For the second year in a row, Charleston was named the top city in the United States and Canada by Travel + Leisure magazine. The travel mag also declared Charleston the No. 2 city in the world behind Kyoto, Japan. These are heady honors for which this city should be justifiably proud. But the receipt of such lofty rankings almost always raises the question: If Charleston really is the second best travel destination in the world, how did we get here? And why?
Travel + Leisure's "World's Best Awards" are the result of a survey taken by Travel + Leisure readers. The magazine does not say how many readers were surveyed, nor does it comment on their special expertise in evaluating cities. Presumably, anyone who reads the magazine could go online and vote. We really don't know if 1,000 readers voted or 10,000 did. And we don't know if anyone voted twice. Little details like this make a difference when you consider that Kyoto only beat us out by three one-hundredths of a point. (Kyoto received a score of 90.21 in the rankings while Charleston received 90.18.)
What if someone at the Kyoto Ministry of Tourism was really smart and told everyone in their circle to vote in the poll and give Kyoto the highest score possible? If 100 people did that, might that not count for three hundredths of a point depending on the overall survey size? Even if we dismiss the possibility that readers partial to a particular city could nudge the rankings in their favor, how do we know the readers that voted are even qualified to rank one city over another? Can anyone really give Charleston a higher subjective ranking than Paris, Barcelona, Rome, or Vancouver unless they have visited all five cities? Do we know how many of the voters visited any of the supposedly lesser cities prior to casting their vote?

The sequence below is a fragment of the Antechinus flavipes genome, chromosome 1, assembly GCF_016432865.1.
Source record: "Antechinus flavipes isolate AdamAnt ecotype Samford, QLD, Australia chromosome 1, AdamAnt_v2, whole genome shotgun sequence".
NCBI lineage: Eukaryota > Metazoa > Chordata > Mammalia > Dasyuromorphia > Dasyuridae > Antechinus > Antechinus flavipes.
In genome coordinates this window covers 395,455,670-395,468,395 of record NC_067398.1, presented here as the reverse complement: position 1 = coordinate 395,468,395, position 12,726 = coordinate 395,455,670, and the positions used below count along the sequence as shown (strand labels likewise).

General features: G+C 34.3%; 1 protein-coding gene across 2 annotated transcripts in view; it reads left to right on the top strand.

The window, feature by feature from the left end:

Travel + Leisure does not give this information about how the survey is conducted, and in a sense it really doesn't matter. Just as U.S. News & World Report has become the self-appointed guide for which colleges are the best in the nation, Travel + Leisure purports to tell us which are the best cities for travel, based on an informal, unscientific vote of their readers, who may or may not have visited more than a handful of cities on the list.
Rather than telling us Charleston is the best or second best city, here is what the Travel + Leisure survey tells us: Charleston tourism officials have done a hell of a job of marketing the city in trade publications. Readers of the magazine who participate in the survey and who have actually visited Charleston have likely ranked us highly in a number of categories. Most importantly, it tells us as a city that we recognize the tourism industry as a primary economic engine. On some level we have embraced that fact, and we have encouraged the types of activities that have lead to further growth in this sector.
We really should not celebrate being named the second best travel destination in the world without recognizing what that brings to the city, both good and bad. Other cities may be tops in manufacturing, information technology, or banking, but we actively promote ourselves as a tourist destination. We should remember this the next time we curse cruise ship traffic or get stuck behind a horse-drawn carriage. When a city markets itself as a destination to tourists all over the world, it shouldn't be a surprise when they actually come.